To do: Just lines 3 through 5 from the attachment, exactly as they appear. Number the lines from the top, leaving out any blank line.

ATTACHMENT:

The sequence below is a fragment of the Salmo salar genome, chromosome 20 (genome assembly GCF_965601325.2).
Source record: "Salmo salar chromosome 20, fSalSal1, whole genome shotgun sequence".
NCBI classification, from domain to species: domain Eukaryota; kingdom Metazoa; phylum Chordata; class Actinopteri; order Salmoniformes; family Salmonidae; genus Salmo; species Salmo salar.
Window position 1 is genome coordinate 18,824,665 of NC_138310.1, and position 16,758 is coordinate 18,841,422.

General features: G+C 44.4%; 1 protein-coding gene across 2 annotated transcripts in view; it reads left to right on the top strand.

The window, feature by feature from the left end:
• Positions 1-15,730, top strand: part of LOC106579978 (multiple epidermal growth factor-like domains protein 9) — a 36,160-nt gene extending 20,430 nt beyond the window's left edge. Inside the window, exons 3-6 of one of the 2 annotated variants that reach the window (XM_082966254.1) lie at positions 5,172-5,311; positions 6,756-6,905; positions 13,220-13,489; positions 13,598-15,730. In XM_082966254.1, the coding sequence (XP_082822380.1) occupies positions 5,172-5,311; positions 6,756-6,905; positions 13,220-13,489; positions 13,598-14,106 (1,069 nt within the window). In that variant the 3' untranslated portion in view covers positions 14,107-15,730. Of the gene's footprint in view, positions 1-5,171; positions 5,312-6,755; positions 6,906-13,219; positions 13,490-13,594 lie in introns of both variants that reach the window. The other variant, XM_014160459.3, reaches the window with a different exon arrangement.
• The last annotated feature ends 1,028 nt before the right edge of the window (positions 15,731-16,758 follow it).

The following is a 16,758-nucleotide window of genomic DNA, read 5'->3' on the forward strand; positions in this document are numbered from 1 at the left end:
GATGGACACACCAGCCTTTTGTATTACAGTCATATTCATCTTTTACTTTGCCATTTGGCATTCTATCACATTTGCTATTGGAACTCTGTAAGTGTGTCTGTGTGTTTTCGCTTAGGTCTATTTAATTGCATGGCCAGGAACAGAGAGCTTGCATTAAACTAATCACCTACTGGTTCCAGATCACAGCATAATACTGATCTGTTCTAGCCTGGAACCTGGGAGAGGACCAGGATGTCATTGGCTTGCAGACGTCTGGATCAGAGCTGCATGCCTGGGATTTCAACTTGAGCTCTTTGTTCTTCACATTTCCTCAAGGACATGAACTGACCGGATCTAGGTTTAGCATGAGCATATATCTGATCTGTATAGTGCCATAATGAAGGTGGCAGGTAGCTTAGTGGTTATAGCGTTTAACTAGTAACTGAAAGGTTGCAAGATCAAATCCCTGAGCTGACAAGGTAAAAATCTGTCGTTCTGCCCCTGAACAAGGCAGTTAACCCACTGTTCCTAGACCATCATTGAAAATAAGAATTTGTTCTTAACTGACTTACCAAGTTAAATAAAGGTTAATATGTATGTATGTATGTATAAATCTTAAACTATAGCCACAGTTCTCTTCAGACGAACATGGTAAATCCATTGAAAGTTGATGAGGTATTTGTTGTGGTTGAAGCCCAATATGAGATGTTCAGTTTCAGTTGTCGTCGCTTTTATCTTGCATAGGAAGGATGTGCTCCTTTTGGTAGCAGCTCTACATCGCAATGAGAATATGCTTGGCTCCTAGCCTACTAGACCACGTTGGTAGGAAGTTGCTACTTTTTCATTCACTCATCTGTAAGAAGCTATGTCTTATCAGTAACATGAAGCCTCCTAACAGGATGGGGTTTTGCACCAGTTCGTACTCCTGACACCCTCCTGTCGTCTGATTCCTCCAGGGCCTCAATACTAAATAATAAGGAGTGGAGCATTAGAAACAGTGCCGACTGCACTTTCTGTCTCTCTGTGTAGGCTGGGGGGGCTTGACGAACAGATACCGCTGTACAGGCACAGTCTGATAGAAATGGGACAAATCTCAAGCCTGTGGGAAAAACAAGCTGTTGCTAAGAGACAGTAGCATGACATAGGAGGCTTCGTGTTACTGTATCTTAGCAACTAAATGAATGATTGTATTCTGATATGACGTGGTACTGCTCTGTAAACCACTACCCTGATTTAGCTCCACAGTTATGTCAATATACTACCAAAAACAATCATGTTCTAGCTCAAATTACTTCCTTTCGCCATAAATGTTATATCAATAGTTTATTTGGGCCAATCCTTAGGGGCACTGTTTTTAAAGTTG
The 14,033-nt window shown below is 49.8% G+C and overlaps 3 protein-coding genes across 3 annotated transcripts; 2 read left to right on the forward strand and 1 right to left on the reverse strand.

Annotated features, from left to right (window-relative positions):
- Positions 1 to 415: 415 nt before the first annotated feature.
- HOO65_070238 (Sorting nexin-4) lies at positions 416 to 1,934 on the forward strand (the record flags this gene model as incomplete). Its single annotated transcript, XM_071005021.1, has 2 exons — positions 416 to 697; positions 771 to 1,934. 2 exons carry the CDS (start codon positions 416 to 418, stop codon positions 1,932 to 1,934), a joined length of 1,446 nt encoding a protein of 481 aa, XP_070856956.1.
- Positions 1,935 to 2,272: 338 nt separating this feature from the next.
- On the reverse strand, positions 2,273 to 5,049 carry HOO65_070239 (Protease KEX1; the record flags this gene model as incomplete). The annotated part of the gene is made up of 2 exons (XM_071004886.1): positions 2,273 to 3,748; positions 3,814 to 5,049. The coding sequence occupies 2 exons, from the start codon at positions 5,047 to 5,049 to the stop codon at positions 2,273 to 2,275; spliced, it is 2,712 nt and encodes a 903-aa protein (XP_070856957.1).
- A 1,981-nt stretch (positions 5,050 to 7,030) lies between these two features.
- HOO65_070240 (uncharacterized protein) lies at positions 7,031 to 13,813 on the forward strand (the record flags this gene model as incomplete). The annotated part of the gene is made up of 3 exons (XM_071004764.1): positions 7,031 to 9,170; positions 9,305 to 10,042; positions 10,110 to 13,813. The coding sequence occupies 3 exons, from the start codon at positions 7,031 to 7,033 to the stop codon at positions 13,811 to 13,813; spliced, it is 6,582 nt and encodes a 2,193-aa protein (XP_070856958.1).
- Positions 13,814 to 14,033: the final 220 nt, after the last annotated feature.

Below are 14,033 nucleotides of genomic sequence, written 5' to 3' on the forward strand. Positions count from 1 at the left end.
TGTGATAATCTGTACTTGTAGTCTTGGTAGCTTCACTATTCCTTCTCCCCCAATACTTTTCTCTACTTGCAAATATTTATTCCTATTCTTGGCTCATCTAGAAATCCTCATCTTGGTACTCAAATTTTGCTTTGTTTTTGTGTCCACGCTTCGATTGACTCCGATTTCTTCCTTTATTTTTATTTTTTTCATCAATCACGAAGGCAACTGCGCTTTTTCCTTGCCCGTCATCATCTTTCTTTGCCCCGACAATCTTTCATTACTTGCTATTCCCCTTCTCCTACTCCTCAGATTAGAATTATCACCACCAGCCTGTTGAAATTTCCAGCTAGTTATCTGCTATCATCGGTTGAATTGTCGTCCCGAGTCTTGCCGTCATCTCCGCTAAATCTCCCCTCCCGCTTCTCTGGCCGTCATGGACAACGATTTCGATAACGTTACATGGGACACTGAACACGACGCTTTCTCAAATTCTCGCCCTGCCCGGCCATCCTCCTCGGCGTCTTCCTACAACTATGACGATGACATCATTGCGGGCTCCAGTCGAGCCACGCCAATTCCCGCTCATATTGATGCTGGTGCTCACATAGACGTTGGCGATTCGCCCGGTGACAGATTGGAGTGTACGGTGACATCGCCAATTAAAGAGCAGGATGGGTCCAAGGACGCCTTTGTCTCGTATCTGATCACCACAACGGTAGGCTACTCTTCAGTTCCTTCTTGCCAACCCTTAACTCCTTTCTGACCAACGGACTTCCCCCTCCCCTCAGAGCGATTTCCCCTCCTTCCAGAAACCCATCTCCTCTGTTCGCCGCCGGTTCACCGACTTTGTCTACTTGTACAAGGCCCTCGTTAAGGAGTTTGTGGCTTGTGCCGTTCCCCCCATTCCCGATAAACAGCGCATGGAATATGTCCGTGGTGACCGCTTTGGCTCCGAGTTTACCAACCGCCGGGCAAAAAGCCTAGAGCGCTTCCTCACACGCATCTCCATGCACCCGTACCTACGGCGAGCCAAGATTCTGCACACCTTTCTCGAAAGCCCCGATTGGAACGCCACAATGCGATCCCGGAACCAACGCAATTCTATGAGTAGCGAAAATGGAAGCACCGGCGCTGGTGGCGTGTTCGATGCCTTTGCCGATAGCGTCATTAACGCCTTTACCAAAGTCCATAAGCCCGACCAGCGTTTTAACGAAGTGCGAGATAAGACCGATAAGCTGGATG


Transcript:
NCBI classification, from domain to species: domain Eukaryota; kingdom Metazoa; phylum Chordata; class Actinopteri; order Salmoniformes; family Salmonidae; genus Salmo; species Salmo salar.
Window position 1 is genome coordinate 18,824,665 of NC_138310.1, and position 16,758 is coordinate 18,841,422.

General features: G+C 44.4%; 1 protein-coding gene across 2 annotated transcripts in view; it reads left to right on the top strand.